The right of return: Will Syria’s refugees be able to rebuild their country?

Western media continues to lend legitimacy to the extremists who have rampaged through Syria for 6 years.


While the mass exodus of refugees from Syria since the spring of 2011 has been widely covered in the press, at least in terms of Europe (where it should be remembered many of the those arriving were not Syrian at all), there’s been very little reporting on what appears to be a new trend: the return of thousands to take up the work of rebuilding their communities.

The United Nations refugee agency (UNHCR) reported that almost half a million Syrians, most of them internally displaced people (IDPs), have returned to their cities and towns so far this year as the conflict has wound down. Credit for this relative security must be given not only to successes on the battlefield but also to the tireless diplomacy of some actors, including Turkey, Russia, Iran and, to a lesser extent, the United States, with a number of safe zones established by agreements between the various countries involved in the conflict and, in most cases, their proxies.

Recent events show that a final victory for the Syrian government and its allies is becoming more likely with each passing week. The so-called Islamic State is engaged in a losing battle for its ‘capital’, Raqqa and the Syrian Arab Army just captured the strategically important city of Deir Az-Zor from the group as we went to press.

The other major rebel group, Al-Qaeda’s Syrian affiliate, alongside a hodge podge of other groups, almost all fighting among themselves, have mainly retreated to the Governate of Idlib, near the Turkish border, where Russia, Turkey and Iran are attempting to create a ‘de-escalation’ zone for at least 6 months, although details are still vague.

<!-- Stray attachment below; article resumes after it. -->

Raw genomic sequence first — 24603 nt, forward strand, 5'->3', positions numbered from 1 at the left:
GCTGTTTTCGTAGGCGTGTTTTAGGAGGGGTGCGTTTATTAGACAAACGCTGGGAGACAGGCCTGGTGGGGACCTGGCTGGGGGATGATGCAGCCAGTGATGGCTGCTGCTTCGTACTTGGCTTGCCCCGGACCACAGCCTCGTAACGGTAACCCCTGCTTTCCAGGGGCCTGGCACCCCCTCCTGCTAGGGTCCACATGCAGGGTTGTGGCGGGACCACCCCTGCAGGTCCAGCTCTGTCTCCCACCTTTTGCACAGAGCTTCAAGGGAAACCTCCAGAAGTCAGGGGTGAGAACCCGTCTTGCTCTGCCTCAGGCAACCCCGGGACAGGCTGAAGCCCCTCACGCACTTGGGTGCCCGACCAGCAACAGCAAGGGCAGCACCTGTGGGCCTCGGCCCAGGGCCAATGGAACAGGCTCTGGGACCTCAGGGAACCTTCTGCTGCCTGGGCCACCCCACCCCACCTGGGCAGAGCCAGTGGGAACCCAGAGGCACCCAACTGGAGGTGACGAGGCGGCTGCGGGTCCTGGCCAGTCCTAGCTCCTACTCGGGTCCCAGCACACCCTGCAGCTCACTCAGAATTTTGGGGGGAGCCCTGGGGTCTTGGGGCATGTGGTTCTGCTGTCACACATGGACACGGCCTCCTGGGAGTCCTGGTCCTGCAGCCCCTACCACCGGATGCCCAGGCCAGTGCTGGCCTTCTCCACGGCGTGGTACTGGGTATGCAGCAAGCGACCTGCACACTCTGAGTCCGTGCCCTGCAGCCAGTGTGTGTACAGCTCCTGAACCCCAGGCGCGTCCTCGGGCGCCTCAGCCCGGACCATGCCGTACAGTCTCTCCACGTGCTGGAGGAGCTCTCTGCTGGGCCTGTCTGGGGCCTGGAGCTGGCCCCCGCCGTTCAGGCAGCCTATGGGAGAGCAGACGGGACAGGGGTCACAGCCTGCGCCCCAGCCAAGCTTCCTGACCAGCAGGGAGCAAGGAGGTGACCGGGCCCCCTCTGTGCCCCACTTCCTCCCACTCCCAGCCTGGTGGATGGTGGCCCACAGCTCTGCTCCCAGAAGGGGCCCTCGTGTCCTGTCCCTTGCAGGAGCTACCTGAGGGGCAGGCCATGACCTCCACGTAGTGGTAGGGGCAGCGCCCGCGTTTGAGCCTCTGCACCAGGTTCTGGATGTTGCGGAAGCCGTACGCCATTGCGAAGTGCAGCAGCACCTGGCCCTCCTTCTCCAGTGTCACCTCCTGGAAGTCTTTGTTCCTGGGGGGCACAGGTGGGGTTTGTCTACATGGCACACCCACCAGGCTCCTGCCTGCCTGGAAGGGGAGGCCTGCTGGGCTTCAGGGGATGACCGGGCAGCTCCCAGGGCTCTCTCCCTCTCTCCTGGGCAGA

Although it’s a drop in the bucket of those who have fled, believed to number 6.5 million IDPs and more than 5 million refugees in neighboring countries out of a pre-war population of 22 million, there have also been 22,200 spontaneous refugee returns so far this year (as opposed to forced repatriations) from neighboring countries, the majority from Turkey and Lebanon.

This small number is encouraging but comes with the caveat that, as reported by Reliefweb, there are still an average of over 7,000 displacements daily, especially in places like Raqqa and surrounding towns, where the fighting continues unabated.

There has been barbarism on all sides in this conflict and the insurgents are not the only ones to blame for the displacement of ordinary Syrians. From the siege of east Aleppo by the Syrian Arab Army, Russia, Iran and various militias, to the ongoing leveling of Raqqa by the United States, its NATO allies and mainly Kurdish fighters who call themselves the Syrian Democratic Forces (SDF), there is plenty of blame to go around.

And of course many of these displaced people are lucky that they aren’t counted among the at minimum 300,000 men, women and children killed so far, a number that is sure to rise in the months ahead.

For all of its many faults, including the arrogance that it displayed in dealing with legitimate protest early on in what became the conflict, the government of Syria is the only force in the country that has the legitimacy to begin the process of rebuilding in those areas that have been made safe, regardless of who takes credit for clearing them of what amounted to heavily armed gangs.

Besides restoring basic infrastructure, vital civic institutions like schools will need to be prioritized to ensure that the next generation of Syrians, many of whom have already missed years of schooling, don’t fall behind in terms of their future prospects once they can safely return to their communities.